It’s been a long time since the New York Knicks were a fun basketball team. The 2012-13 Knicks were the closest thing to fun we’ve seen in the Garden in more than a decade, as Carmelo Anthony and J.R. Smith shot their way into our hearts by getting buckets.
Otherwise, the Knicks have been miserable to watch since 2001. That 2012-13 squad was one of three to make the playoffs (the last in a three year run of playoff teams, the first two of which lost in the first round), and since then Knicks fans have endured the Phil Jackson era, as he insisted on the team running the triangle and failed to surround Anthony with anything close to resembling a talented team.
The one good thing to come out of the Jackson era is Kristaps Porzingis, the 22-year-old budding superstar that the Knicks selected No. 4 overall in the 2015 NBA draft. Entering his third season, Porzingis was handed the keys to the franchise as they dealt Carmelo Anthony to the Oklahoma City Thunder. The Knicks looked awful early in the season with lopsided losses to the Thunder and the Celtics in the first three games (two superiorly talented teams) and the first official year of New York’s rebuild looked like it was going to be another rough one for fans when the reached 0-3.
However, since that loss to the Celtics, New York has ripped off five wins in their last six games and Porzingis has emerged as one of the NBA’s top stars. Not only is he putting up video game type numbers, averaging 30.2 points, 7.8 rebounds, and 2.2 blocks per game with a 50.0/35.7/82.6 shooting split, but he’s done the seemingly impossible in turning the 2017-18 Knicks into a fun basketball team to watch.
On a nightly basis, Porzingis is producing incredible highlights on both ends of the floor. During his career-high 40-point performance against the Pacers, Porzingis put on a show on both ends of the floor. While he was dynamic offensively, his best individual play might have been one of his six blocks, when he met Lance Stephenson at the rim on a dunk attempt.
The close runner-up to the Stephenson block on Sunday was this incredible alley-oop finish as the 7’3 Porzingis needed every inch of that frame to haul in a lob and throw it down.
That dynamic play-making ability on both ends of the floor is what makes Porzingis such a unique player. He and Giannis Antetokounmpo appear to be the next transcendent stars in the NBA with their two-way ability and seemingly limitless potential. No sequence this year has captured Porzingis’ freakish ability quite like his chasedown block turned dunk in transition against the Suns on Friday night.
He moves better than anyone that tall should be able to, running with an effortless gate compared to the usual plodding or awkward strides of most we’ve seen come into the league at that height. Porzingis changes the game on both ends and, like Antetokounmpo, has the ability to put the team on his back and carry them to a victory. The Unicorn makes plays few others can, and, among his many talents, his knack for putback dunks comes in very handy with the band of relatively inefficient shooters around him.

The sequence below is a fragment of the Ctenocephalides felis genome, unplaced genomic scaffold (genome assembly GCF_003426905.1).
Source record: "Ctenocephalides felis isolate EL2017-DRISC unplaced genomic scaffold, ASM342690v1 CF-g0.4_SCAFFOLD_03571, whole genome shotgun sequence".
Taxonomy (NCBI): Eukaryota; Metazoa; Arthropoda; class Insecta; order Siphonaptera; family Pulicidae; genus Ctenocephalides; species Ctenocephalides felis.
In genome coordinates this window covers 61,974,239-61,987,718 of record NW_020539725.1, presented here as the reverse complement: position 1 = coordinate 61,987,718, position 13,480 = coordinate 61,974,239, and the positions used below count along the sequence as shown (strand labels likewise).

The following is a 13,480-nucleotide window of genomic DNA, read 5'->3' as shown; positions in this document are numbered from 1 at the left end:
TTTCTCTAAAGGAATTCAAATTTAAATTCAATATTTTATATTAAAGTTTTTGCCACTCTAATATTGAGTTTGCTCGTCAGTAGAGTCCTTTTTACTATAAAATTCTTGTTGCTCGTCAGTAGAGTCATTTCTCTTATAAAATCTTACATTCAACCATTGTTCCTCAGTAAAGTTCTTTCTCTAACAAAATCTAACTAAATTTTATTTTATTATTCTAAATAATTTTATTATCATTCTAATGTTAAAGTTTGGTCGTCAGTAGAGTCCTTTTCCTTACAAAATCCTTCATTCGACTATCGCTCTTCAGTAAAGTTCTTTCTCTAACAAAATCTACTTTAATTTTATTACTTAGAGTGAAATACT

On the Knicks, only Courtney Lee (41.2%) and Doug McDermott (36%) are shooting better from three-point range than Porzingis (35.7%). That three-point range and the threat of him stepping out well beyond the arc to knock down shots makes him all the more dangerous in transition and on pick-and-rolls. Defenders have to step up and respect the fact that he could stay out behind the three-point line and knock down perimeter shots, which makes his long steps even more effective when he does decide to attack.
Porzingis hasn’t fallen in love with his jump shot, though, as he’s seen his overall field goal attempts go up from 14.9 per game last year to 22.2 per game this season, but his three-point attempts have remained the same (4.8 in 2016-17 to 4.7 in 2017-18). He’s attacking far more now that the Knicks have put the ball in his hands as the primary weapon with Anthony gone, as he’s taking 7.4 more two point attempts this season. By proxy, he’s also getting to the free throw line at a much higher rate, doubling his free throw attempts per game from last year at 3.8 to 7.7 this season.
The Knicks might not be a playoff team yet. There are still significant holes on the roster around Porzingis, but the most encouraging sign is that he seems to be mentally and physically able to accept the role as the star in the Garden. On the court, he’s taking that role and attacking rather than leaning on his jumper. Off the court, he seems to be embracing being the favorite son of New York, while also learning to deftly maneuver through headlines and drama, such as his brother claiming the Knicks need to “keep him happy.”
Whether the new Knicks front office can build a quality team around Porzingis remains to be seen, but if nothing else, we can all enjoy the Kristaps experience for awhile and, thus, for the first time in a long time, have fun watching Knicks basketball.